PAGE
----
In Case You Missed It: The K-12 Articles You Should Read This Week

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In this installment of ICYMI, we look at K-12 software purchases, early elementary school, the difficulties of creating connected classrooms, the positive effect of STEM classes at a long-struggling HS, and the expansion of competency-based learning in one state. Here are the K-12 articles we think you’ll find interesting this week.

What K-12 Decision Makers Look for in Software

Christensen Institute Report

This month the Christensen Institute released a report on trends in software purchases by small- and medium-sized public K-12 schools. As part of the study, they interviewed administrators at 30 schools. Read the report. . .

Don’t Leave K-2 Students Behind

EdCentral Article

Laura Bornfreund, Deputy Director of New America’s Early Education Initiative, writes that the K-2 grades often get lost in the shuffle as ed reform efforts focus on pre-K and 3-12. She explains why K-12 decision makers and vendors should be thinking about the early elementary school years, too. Read the article. . .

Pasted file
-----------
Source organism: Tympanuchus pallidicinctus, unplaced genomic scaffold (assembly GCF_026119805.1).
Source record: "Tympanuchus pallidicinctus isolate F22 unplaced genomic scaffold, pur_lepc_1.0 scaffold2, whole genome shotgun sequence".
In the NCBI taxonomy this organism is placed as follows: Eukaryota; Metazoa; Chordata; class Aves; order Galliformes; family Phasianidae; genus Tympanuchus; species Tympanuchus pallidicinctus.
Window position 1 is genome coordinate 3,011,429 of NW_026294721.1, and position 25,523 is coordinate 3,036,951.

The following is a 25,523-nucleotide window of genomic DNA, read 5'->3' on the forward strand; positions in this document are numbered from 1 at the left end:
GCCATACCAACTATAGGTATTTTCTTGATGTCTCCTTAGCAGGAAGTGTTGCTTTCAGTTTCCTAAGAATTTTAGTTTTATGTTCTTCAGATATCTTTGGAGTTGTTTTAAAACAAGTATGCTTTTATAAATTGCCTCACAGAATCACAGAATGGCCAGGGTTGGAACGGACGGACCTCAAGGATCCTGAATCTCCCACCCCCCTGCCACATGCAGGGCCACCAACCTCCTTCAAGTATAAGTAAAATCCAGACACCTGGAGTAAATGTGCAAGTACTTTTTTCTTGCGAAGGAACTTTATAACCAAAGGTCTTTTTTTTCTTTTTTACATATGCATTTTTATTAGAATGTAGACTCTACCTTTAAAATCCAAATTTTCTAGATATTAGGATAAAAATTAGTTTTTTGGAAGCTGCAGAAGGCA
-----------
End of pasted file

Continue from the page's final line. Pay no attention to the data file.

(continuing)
When Fast Internet Isn’t Enough

Hechinger Report Article

The School District of Philadelphia used E-Rate subsidies to invest in high-speed internet for its schools. But without funds to purchase new devices and train staff, many of the 214 district schools are not yet benefiting from the broadband connection. Read the article. . .

School Spotlight: STEM Curriculum Helps Struggling HS

Seattle Times Article

100% of the student body at Toppenish High School in Yakima County, WA, qualifies as low income, but the four-year graduation rate now stands at 94%. The Seattle Times looks at the recent Toppenish focus on STEM classes and how they seem to be making a difference. Read the article. . .

NH Embraces Competency-Based Learning

MindShift Article

MindShift’s Katrina Schwartz looks at New Hampshire’s evolving competency-based K-12 education system and how it affects professional development, student testing, local K-12 decision making, and more. Read the article. . .

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